In accordance with the present invention, material 10 for treating photographic effluent or for replenishing photographic processes is stored in a plurality of rigid storage vessels 12 which are carried on a flexible web 14. The vessels 12 are attached to the web 14 by sealant or glue, indicated by 16. The material 10 is stored in the vessels 12 attached to the web 14 until it is required for use.
Each vessel 12 contains a pre-weighed amount of material 10 and which can be added to the process according to requirements. The material 10 may be either in solid or liquid form as desired or even in the form of a mixture or slurry. Furthermore, the material 10 can be put into the vessels 12 at a site remote from the processing apparatus. This means that precision weighing of solids or dispensing of liquids can be carried out away from the processing site in an environment more suitable to that particular function. This also reduces the cost of machinery near the process and removes the possibility of corrosion of the weighing or measuring apparatus.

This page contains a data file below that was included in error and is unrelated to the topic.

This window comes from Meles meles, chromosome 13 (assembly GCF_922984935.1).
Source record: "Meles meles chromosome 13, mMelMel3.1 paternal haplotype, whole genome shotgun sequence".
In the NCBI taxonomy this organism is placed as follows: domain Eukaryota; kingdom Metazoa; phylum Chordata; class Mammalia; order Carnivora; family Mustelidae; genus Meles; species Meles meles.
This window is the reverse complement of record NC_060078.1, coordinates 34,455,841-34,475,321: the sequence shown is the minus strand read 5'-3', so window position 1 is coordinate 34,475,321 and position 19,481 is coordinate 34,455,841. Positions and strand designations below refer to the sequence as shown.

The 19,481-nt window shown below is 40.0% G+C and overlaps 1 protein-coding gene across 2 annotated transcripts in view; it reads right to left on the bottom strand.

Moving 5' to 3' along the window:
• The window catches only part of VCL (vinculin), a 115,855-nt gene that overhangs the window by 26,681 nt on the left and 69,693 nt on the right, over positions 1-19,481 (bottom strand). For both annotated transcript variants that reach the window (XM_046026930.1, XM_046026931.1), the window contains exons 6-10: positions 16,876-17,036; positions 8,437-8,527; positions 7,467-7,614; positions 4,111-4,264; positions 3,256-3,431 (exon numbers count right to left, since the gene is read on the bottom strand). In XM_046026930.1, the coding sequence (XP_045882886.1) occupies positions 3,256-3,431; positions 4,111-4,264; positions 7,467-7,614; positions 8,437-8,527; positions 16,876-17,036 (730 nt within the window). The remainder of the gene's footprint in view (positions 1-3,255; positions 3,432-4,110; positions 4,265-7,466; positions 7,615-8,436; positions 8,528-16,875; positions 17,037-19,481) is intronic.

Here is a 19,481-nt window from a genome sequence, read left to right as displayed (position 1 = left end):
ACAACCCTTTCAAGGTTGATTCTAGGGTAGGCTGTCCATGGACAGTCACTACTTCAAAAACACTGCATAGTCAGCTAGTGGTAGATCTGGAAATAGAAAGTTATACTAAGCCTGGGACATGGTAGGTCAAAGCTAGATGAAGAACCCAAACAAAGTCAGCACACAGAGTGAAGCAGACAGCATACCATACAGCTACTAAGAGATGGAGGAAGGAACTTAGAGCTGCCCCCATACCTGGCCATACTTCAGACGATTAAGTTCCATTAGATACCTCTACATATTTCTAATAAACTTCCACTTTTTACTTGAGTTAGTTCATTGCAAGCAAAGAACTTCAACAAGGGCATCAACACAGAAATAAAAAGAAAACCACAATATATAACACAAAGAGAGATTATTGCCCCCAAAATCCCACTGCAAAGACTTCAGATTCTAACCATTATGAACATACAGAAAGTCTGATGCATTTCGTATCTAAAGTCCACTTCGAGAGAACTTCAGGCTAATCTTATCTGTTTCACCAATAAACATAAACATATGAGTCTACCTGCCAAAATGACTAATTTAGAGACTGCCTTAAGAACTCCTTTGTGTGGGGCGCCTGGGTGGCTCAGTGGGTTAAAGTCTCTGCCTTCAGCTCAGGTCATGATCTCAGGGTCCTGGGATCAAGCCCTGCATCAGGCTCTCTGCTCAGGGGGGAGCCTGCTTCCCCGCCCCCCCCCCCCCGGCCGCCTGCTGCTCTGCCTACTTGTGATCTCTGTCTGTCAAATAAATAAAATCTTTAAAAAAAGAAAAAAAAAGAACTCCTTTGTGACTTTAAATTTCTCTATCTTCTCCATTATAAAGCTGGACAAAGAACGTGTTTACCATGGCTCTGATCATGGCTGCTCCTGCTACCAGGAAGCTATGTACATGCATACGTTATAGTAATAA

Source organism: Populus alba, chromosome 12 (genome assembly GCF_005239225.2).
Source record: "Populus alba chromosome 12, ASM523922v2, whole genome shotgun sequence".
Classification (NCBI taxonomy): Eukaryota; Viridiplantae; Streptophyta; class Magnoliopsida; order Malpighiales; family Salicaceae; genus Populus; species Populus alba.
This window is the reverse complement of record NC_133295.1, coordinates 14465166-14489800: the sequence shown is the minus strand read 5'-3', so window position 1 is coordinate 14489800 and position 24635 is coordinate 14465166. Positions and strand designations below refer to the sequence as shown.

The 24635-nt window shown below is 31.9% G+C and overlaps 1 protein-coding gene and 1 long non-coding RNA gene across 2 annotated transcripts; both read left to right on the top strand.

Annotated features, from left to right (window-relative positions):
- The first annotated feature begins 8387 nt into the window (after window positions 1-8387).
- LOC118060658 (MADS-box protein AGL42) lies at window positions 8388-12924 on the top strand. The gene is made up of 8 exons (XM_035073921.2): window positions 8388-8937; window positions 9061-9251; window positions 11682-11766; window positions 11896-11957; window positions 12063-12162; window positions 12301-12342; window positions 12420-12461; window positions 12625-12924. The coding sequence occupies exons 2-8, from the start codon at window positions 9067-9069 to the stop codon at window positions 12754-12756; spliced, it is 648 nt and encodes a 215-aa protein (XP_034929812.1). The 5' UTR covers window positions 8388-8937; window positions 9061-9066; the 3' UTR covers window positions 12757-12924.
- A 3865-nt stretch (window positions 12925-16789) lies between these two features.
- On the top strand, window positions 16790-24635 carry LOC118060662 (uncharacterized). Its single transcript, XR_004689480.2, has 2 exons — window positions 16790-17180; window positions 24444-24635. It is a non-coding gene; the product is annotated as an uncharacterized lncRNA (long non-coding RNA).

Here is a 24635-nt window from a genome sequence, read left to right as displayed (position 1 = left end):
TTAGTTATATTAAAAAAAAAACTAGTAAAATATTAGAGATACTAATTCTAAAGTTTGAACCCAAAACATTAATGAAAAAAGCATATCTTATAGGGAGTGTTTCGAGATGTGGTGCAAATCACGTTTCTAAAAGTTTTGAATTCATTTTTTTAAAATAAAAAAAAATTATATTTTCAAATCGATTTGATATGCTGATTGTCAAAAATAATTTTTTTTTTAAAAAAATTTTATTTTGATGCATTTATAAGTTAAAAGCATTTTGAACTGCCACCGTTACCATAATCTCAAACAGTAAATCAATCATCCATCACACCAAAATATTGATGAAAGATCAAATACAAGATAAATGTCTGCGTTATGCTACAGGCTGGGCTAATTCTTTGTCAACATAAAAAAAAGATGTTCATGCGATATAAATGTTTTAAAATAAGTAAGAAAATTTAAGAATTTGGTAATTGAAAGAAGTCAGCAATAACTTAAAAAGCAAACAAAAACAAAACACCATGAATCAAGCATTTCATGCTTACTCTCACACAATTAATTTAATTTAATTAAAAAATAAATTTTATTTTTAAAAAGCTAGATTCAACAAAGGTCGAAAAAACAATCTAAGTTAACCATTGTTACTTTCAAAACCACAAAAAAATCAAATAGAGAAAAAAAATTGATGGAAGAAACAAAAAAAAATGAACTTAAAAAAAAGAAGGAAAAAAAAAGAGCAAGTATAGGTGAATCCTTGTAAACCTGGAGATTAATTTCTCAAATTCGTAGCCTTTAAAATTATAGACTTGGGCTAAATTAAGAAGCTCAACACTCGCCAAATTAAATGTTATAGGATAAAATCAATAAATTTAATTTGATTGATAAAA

The material 10 required for a process is weighed into vessels 12 which are suitably shaped and sized. These vessels 12, once full with the required amount of material 10, are glued to the web 14 using a suitable glue, preferably one which is not `sticky` at the temperature of the environment in which the material 10 is to be dispensed. The vessels 12 may be glued to the web using automated machinery if suitable.
The vessels 12 and web 14 are made of suitably inert materials, that is, material which do not react with the material 10 to be stored therein.
The glue must not be so adhering as to prevent the web 14 being stripped away from the vessels 12 in the dispensing apparatus. One form of glue found to be suitable is the glue which is used in `hot glue` guns.